J.T. Crawford, Associate Editor
COVID-19. Black Lives Matter.
What do the two have in common other than that they are at the forefront of our society at the same time? They are both complicated, multi-pronged topics that require critical thinking for sound decision making that results in lasting change for the benefit of all in our society.
And critical thinking requires information. Unfortunately, many of us are knowledge malnourished—not from a lack of information but from self-starvation.
In 1985 Neil Postman postulated in his book Amusing Ourselves to Death that we were, well, amusing ourselves to death. Postman noted that it was a result of moving from a typographic mind to a television mind.
For centuries, complicated truths and philosophies had been communicated through the written word. Through the written word, ideas were allowed space to flourish. They could be presented in full thoughtfulness.
The approach to explanation in the written word guided how people approached learning. Even those who still relied on oratory received information that was presented in the same form as the written word. The famous Lincoln-Douglas debates would often last hours upon hours. Those who attended would sometimes break for meals and come back for more. Full, thorough explanations of important information, both written and oral, were common.
Postman postulated that by 1985 we had moved from a typographic mind to a television mind. He didn’t have any particular beef against television in and of itself. As an entertainment platform, it was fine. His concern was that it was becoming the predominant forum for a great deal of serious information. The “news of the day” was often serious business, but via television, the discussion was truncated—clipped down to soundbites.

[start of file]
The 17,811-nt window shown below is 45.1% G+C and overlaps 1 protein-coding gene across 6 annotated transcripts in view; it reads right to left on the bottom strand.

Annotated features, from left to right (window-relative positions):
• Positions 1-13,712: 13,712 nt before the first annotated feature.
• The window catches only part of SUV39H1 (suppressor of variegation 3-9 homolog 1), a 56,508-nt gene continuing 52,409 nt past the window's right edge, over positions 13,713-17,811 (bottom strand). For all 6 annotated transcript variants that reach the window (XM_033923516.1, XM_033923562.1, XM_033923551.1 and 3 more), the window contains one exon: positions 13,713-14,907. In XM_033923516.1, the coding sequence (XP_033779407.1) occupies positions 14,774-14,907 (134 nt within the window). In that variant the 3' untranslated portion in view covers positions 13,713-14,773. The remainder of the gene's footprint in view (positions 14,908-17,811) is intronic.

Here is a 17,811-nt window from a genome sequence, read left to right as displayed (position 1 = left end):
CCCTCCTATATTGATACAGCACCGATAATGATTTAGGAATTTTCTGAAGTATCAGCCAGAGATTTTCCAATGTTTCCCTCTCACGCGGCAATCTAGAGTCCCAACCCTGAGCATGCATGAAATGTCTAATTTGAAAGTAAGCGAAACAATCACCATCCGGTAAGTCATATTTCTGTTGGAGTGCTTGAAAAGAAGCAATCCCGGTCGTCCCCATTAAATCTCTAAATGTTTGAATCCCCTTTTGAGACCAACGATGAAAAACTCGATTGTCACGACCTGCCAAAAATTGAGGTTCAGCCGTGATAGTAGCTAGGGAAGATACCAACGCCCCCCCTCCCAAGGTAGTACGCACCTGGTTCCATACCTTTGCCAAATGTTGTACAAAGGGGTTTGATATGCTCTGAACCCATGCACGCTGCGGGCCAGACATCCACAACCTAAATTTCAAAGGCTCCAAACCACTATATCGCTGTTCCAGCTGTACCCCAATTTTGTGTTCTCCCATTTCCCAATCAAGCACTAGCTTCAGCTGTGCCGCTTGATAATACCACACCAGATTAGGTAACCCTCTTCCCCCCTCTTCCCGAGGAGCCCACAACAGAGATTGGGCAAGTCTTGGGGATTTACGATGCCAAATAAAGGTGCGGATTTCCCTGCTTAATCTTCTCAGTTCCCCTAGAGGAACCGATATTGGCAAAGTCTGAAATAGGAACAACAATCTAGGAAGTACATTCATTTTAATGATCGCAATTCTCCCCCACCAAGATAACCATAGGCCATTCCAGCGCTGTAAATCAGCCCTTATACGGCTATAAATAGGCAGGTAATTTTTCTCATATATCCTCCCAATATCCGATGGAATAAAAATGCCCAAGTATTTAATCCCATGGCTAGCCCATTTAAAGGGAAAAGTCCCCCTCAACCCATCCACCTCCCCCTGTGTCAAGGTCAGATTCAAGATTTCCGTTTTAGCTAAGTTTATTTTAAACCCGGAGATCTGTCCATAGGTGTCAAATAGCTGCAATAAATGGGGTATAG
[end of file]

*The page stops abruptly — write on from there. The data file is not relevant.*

As a result, our minds were being rewired in how we approached important information. Television could not support serious discussion, yet we felt that if we caught the tidbits of the day that we were well-informed. Rational analysis and consideration devolved into tailored imagery that kept flashing back and forth at an ever-increasing rate. As a result, we began to lose the ability to be true, critical thinkers. The dumbing-down had begun.
Postman, I believe, was right. Our minds did change—and not for the better. When the internet came along, there was a glimmer of hope. The early days of communication via the web was largely typographic. There was room for thought and a platform for discussion.
While there is still plenty of room for thoughtful publication of information, we have devolved into what I call meme mind. Just as television trained us to take in information in soundbite format with little to no elaboration, social media has trained us to make snap decisions in just a few seconds—a second or two to scroll and decide whether or not to stop—and a second or two to decide which emoji we will react with.
The framing of the most important discussions we’ve had in generations has to be better. And none of us escape the temptation to be mentally lazy and simply accept blips and blurbs and memes and article summaries. Even our leadership has fallen prey, making statements that have the potential to sway thousands, all in 280 characters or less. We, as a nation, should be respected more than that. We should not be swayed by a lack of information disguised in constant messaging.
We need well-thought-out communications—fleshed out ideas. And we need to have the patience and mental stamina to take them, ponder them, think about them critically, and respond appropriately.
I’m challenging myself to rewire my brain and go beyond the scroll and tap trap. If we are to see real, lasting change, we have to be educated. And that means we need information. We feel like we are drowning in it, but yet we are starving for it.